Inflation Accounting: Meaning, Effect, Need, CPP and CCA Techniques, Limitation՚s Commerce YouTube Lecture Handouts

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Inflation Accounting: Meaning, Effect, Need, CPP and CCA Techniques, Limitations | Commerce

Title: Inflation Accounting

Meaning of Inflation Accounting

Inflation accounting is a system of accounting, which shows the effect of changing costs and prices on affairs of a business unit during an accounting year. While the cost in the traditional accounting refers to the historical cost, in inflation accounting, it represents the cost that prevails at the time of reporting.

Effects of Price Level Changes on Accounts

  • Financial statements are usually based on actual or historical cost concept. But measurement unit of various transactions, i.e.. , money, relates to different points of time.
  • Profit as arrived from the profit and loss account on the basis of historical cost has a tendency to be overstated in times of rise in prices.
  • The effect of inflation on fixed assets is worse because it results in non-availability of sufficient funds for replacement of fixed assets.
  • Thus, accounting based on historical cost concept inflates book profits, increases tax liability and erodes equity capital.

Needs of Inflation Accounting

  • Inaccurate presentation of financial statements during the changes in the price levels.
  • Unrealistic, imaginary and inflated book profits in times of rise in prices due to overvaluation of stock in trade and writing off depreciation on fixed assets at a lower rate.
  • Payment of dividends and taxes, much more than warranted by the real profits, out of the equity capital resulting in the erosion of capital.
  • Difficulties in replacement of fixed assets during inflation.
  • Inadequacy of working capital arising out of increasing price levels.
  • Losses arising as a result of holding monetary current assets such as cash and receivables and gains accruing from holding current liabilities as sundry creditors.

Limitations of Historical Accounting

The significance of inflation accounting emerges from the inherent limitations of the historical cost accounting system.

Following are the limitations of historical accounting

  • Fixed assets are stated at historical costs in the balance sheet, they do not show the true current worth and are often unrealistically low.
  • Historical accounts do not consider the unrealised holding gains arising from the rise in the monetary value of the assets due to inflation.
  • The objective of charging depreciation is to spread the cost of the asset over its useful life and make reserve for its replacement in the future. But it does not take into account the impact of inflation over the replacement cost, which may result into the inadequate charge of depreciation.
  • Future earnings are not easily projected from historical earnings.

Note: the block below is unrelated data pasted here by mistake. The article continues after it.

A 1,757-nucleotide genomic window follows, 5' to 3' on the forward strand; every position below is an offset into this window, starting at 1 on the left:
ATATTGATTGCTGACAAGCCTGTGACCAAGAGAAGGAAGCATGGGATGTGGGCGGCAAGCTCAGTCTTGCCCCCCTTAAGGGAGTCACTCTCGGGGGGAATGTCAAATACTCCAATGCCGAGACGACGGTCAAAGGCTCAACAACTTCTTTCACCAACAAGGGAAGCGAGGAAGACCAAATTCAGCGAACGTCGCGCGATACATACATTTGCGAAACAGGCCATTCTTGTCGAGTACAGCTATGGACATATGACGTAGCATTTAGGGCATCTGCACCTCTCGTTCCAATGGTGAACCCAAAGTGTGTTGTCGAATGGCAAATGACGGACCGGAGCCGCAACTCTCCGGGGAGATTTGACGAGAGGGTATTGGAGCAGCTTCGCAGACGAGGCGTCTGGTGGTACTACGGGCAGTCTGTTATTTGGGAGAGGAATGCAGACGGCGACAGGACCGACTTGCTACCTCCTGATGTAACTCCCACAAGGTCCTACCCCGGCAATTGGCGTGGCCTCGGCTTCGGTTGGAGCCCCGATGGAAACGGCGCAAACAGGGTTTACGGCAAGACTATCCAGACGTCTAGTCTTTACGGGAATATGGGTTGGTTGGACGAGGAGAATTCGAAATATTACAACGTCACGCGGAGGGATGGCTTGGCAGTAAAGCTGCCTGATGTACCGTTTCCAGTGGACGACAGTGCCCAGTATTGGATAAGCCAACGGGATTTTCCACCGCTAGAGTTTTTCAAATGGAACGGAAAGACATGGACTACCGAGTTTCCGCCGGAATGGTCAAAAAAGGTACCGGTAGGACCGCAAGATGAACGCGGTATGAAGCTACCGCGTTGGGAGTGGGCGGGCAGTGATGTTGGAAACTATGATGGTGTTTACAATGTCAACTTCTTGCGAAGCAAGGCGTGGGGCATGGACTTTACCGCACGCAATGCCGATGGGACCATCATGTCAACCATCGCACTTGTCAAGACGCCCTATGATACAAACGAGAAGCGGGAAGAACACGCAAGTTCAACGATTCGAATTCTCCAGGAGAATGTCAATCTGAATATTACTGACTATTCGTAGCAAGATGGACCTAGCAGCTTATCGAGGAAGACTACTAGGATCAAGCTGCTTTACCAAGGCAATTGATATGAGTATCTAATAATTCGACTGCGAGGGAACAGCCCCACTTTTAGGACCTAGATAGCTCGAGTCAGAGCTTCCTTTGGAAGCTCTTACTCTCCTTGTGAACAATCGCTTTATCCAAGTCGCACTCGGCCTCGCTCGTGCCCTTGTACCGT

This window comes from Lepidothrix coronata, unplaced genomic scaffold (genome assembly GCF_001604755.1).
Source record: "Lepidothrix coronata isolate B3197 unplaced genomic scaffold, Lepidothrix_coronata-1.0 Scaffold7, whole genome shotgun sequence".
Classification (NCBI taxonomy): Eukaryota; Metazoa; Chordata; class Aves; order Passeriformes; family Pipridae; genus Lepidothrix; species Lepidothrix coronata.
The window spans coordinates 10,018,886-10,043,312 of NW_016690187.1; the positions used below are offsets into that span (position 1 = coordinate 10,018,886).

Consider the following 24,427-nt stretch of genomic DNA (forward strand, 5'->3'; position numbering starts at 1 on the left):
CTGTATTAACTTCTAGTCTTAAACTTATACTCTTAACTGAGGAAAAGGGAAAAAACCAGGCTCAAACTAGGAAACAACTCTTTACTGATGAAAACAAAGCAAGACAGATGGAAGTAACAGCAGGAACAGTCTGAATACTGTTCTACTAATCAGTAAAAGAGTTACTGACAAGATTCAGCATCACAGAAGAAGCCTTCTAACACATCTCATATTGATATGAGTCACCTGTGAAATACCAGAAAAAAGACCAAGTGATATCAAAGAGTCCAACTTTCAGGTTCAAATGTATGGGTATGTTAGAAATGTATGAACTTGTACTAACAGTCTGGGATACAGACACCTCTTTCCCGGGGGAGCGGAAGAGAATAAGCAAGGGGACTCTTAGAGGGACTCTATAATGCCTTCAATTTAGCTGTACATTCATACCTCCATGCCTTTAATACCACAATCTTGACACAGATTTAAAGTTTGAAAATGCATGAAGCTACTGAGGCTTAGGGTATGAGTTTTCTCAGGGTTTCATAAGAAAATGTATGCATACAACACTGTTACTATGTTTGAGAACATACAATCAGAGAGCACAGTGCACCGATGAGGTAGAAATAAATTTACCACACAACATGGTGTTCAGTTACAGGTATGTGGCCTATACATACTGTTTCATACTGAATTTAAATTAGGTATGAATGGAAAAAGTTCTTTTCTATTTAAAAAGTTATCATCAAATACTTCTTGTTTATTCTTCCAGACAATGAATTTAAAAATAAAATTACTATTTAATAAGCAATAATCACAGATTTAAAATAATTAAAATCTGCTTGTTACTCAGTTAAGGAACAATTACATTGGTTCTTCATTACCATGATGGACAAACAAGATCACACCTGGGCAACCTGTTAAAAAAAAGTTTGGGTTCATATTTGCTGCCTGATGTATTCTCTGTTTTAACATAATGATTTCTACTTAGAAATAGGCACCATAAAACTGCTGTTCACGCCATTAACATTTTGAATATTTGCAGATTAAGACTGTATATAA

Techniques of Inflation Accounting

There is no agreement on the method to be adopted for adjusting the financial statement for price level changes. Price level charges can be broadly classified into general price level changes and specific price level changes.

They are

  • Current Purchasing Power (CPP) method, based on changes in general price level changes.
  • Current Cost Accounting (CCA) method, based on changes in prices of specific assets.

Current Purchasing Power (CPP) Method

  • In this method, all the items in the financial statements are restated in terms of a constant unit of money i.e.. , in terms of general purchasing power. In order to measure changes in the price level and incorporate changes in the financial statement we use general price index, which is considered to be a barometer for this purpose.
  • The index is used to convert the values of various items in the Financial Statements. This method takes into account the charges in the general purchasing power of money and ignores the actual rise or fall in the price of the given item.

Techniques of Preparing Financial Statement under CPP Method

Conversion Technique

In this method, various items of balance sheet and profit and loss account are adjusted with the help of recognised general price index.

  • For example: A building was purchased in 1995 at a price of ₹ 90,000. The general price index at that time was 150. Convert the figure in current rupees on 31.12. 2002 when the index stood at 300
  • Solution: converted Value = ₹ 1,80, 000
Mid Period Conversion
Monetary and Non-Monetary Accounts

Current Cost Accounting (CCA) Method

  • This method is an alternative to the current purchasing power method. The current cost accounting method matches current revenues with the current cost of the resources, which are consumed in earning them. Changes in the general price level are measured by index numbers.
  • Specific price change occurs, if price of a particular asset changes without any general price change. Under this method, asset is valued at current cost, which is the cost at which asset can be replaced on a date.

Other Techniques of Inflation Accounting

  • Only Putting a Note in Accounts
  • Replacement Reserve Method
  • Partial Change Method

Limitations of Inflation Accounting

  • Change in the price level is a continuous process.
  • Too many conversions and calculations.
  • This system has not been preferred by tax authorities.